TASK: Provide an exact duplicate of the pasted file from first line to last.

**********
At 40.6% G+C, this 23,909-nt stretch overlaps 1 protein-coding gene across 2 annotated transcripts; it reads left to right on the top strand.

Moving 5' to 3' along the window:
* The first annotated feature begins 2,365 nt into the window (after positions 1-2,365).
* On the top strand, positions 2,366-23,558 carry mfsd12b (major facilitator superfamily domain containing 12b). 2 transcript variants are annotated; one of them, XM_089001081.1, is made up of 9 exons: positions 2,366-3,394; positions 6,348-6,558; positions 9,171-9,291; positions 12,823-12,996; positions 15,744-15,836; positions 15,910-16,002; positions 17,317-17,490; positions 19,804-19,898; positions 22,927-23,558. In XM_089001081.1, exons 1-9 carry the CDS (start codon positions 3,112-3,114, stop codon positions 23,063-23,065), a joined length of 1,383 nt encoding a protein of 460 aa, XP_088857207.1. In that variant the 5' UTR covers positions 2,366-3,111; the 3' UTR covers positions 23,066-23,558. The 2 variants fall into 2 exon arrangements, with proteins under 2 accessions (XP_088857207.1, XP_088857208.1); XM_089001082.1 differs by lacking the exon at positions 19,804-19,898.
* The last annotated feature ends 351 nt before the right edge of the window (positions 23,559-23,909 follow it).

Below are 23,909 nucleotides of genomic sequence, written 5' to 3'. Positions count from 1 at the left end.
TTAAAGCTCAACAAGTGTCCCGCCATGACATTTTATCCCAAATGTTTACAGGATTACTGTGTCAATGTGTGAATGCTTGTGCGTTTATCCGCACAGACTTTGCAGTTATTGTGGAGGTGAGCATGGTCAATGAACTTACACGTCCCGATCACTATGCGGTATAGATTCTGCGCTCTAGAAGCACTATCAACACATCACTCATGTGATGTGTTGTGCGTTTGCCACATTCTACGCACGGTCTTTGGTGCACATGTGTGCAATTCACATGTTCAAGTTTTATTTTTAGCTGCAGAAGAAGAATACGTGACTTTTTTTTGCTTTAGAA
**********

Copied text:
At 40.6% G+C, this 23,909-nt stretch overlaps 1 protein-coding gene across 2 annotated transcripts; it reads left to right on the top strand.

Moving 5' to 3' along the window:
* The first annotated feature begins 2,365 nt into the window (after positions 1-2,365).
* On the top strand, positions 2,366-23,558 carry mfsd12b (major facilitator superfamily domain containing 12b). 2 transcript variants are annotated; one of them, XM_089001081.1, is made up of 9 exons: positions 2,366-3,394; positions 6,348-6,558; positions 9,171-9,291; positions 12,823-12,996; positions 15,744-15,836; positions 15,910-16,002; positions 17,317-17,490; positions 19,804-19,898; positions 22,927-23,558. In XM_089001081.1, exons 1-9 carry the CDS (start codon positions 3,112-3,114, stop codon positions 23,063-23,065), a joined length of 1,383 nt encoding a protein of 460 aa, XP_088857207.1. In that variant the 5' UTR covers positions 2,366-3,111; the 3' UTR covers positions 23,066-23,558. The 2 variants fall into 2 exon arrangements, with proteins under 2 accessions (XP_088857207.1, XP_088857208.1); XM_089001082.1 differs by lacking the exon at positions 19,804-19,898.
* The last annotated feature ends 351 nt before the right edge of the window (positions 23,559-23,909 follow it).

Below are 23,909 nucleotides of genomic sequence, written 5' to 3'. Positions count from 1 at the left end.
TTAAAGCTCAACAAGTGTCCCGCCATGACATTTTATCCCAAATGTTTACAGGATTACTGTGTCAATGTGTGAATGCTTGTGCGTTTATCCGCACAGACTTTGCAGTTATTGTGGAGGTGAGCATGGTCAATGAACTTACACGTCCCGATCACTATGCGGTATAGATTCTGCGCTCTAGAAGCACTATCAACACATCACTCATGTGATGTGTTGTGCGTTTGCCACATTCTACGCACGGTCTTTGGTGCACATGTGTGCAATTCACATGTTCAAGTTTTATTTTTAGCTGCAGAAGAAGAATACGTGACTTTTTTTTGCTTTAGAA